Glacial Landforms

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Corrie/Cirque Glacier and Tarn
Snow collects in a hollow. As more snow falls, it compressed and the air is squeezed out
to form neve. The pressure exerted by more layers of snow causes the neve to become
glacier ice. Erosion and weathering by abrasion, plucking and freezethaw action will
increase the size of the hollow.
Even though the ice is trapped in a hollow and unable to move downhill, gravity will still
pull it downwards. This circular motion is known as rotational slip and can cause the ice to
pull away from the back wall creating bergschrund. Plucked debris from the back wall
causes abrasion which deepens the corrie. Some of this debris is deposited at the edge of
the corrie, building up the lip.
When ice in a corrie melts, a circular lake is often formed at the bottom of the hollow,
which is known as a tarn.
An arête is a knifeedge ridge. It is formed when two neighbouring corries run back to
back. As each glacier erodes either side of the ridge, the edge becomes steeper and the
ridge becomes narrower.
Pyramidal Peak
A pyramidal peak is formed where three or more corries and arêtes meet. The glaciers
have carved away at the top of a mountain, creating a sharply pointed summit.

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Rock Step
As mountain glaciers flow down valley they encounter exposed bed rock of varying
resistance to erosion. The glacier will erode down into weaker rock but have to flow over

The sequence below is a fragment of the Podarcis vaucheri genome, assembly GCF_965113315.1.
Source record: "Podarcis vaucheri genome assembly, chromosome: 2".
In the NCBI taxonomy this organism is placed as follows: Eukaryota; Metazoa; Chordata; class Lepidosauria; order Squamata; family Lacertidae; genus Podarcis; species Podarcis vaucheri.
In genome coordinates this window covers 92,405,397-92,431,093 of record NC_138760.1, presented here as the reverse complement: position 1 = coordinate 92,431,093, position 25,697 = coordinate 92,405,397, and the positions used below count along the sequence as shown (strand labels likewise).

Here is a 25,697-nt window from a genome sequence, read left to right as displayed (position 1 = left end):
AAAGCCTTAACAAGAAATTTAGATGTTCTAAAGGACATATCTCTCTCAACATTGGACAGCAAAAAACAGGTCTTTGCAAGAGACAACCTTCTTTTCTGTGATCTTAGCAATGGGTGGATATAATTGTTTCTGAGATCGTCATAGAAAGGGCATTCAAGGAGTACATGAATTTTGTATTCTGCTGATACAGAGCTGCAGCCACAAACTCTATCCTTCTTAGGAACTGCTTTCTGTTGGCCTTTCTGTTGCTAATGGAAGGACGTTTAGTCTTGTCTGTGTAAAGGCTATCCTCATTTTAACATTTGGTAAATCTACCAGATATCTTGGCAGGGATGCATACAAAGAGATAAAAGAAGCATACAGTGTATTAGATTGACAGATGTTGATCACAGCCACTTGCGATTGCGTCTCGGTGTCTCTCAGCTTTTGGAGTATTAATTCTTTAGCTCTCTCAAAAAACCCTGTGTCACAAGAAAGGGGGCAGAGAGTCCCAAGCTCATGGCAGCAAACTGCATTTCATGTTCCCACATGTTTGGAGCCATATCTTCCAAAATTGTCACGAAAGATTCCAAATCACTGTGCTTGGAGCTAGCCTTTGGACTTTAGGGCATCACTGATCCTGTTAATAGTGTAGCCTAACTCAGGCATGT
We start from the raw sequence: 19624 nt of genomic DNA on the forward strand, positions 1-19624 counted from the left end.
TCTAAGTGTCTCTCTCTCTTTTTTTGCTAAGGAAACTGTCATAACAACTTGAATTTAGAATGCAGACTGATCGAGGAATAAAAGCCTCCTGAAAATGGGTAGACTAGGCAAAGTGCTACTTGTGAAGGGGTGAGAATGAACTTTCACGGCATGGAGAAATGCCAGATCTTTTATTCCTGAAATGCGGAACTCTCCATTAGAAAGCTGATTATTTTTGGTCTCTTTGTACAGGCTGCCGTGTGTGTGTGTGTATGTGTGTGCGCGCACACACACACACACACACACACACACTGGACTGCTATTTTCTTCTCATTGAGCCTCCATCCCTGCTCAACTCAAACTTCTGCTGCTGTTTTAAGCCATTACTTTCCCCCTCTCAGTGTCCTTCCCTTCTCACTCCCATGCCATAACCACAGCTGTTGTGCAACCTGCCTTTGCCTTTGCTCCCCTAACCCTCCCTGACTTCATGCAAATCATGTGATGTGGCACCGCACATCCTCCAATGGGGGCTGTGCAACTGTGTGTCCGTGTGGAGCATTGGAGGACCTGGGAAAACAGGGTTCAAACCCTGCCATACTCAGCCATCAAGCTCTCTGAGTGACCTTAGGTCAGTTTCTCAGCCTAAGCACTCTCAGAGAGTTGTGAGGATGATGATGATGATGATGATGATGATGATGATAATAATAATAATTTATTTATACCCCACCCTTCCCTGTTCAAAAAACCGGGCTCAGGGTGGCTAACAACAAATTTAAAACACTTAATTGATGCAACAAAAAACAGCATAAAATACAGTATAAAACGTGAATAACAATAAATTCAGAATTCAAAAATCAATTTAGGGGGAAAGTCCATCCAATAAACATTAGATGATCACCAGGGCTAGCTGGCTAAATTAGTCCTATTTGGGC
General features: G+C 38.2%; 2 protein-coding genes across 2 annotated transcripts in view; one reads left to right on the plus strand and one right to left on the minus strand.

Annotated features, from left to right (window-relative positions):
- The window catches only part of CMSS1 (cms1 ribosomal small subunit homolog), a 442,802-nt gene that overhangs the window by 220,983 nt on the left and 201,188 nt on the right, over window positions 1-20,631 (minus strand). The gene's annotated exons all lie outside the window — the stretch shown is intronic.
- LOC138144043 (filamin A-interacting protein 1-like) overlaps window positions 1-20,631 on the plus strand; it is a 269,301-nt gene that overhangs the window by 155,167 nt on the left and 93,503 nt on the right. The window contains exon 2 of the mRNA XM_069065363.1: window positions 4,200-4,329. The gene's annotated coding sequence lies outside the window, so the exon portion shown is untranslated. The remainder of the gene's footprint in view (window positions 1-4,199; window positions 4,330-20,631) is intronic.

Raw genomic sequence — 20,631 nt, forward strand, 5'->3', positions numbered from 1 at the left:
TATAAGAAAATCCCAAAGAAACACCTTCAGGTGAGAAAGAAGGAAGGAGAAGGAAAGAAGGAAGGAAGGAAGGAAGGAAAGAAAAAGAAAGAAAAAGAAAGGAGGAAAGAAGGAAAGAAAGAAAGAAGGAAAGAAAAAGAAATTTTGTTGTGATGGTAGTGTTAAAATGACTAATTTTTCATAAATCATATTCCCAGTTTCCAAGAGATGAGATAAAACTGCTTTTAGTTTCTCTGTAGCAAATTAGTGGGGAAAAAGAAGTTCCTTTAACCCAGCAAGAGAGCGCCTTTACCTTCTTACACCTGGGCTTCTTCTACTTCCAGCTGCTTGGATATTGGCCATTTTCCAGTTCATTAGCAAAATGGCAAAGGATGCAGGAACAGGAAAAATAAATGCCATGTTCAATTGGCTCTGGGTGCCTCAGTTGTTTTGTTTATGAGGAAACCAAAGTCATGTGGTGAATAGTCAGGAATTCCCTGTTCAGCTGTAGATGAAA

the stronger rock. This creates a series of rock steps.
UShaped Valley (Glacial Trough)
A Ushaped valley is the shape left after a valley has been over deepened by a glacier.…read more

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The valley sides may also have truncated spurs which are the ends of sloping ridges cut
off by the valley glacier which tends to flow straighter than a river.
Hanging Valley
The sides of Ushaped valleys may have hanging valleys which are side valleys that are
left high on the side of a main valley that has been deepened by glaciation. Streams
flowing in a hanging valley may form a waterfall as it flows down the steepened sides.…read more

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Roche Moutonnee are outcrops of resistant bed rock with a gentle abraded slope on what
would have been the upstream side of the ice (stoss slope) and a steep rougher slope on
the downstream side (lee slope).
The smooth upstream slope is probably caused by abrasion as the ice advances over the
rock, and the rough 'tail' is due to the action of plucking where ice has attached to the rock
and literally pulled rock fragments away.…read more

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When a glacier moves across the underlying rock, the process of abrasion wears it away.
It is the fragments of rock held in the ice that do the abrading, scraping across the rock
surface like nails across a wooden desk top. Larger rock fragments leave deep scratch
marks behind them. These scratch marks are straight parallel lines that reveal the direction
of ice movement.
Freshly exposed striations have a preferred orientation of rock grains.…read more


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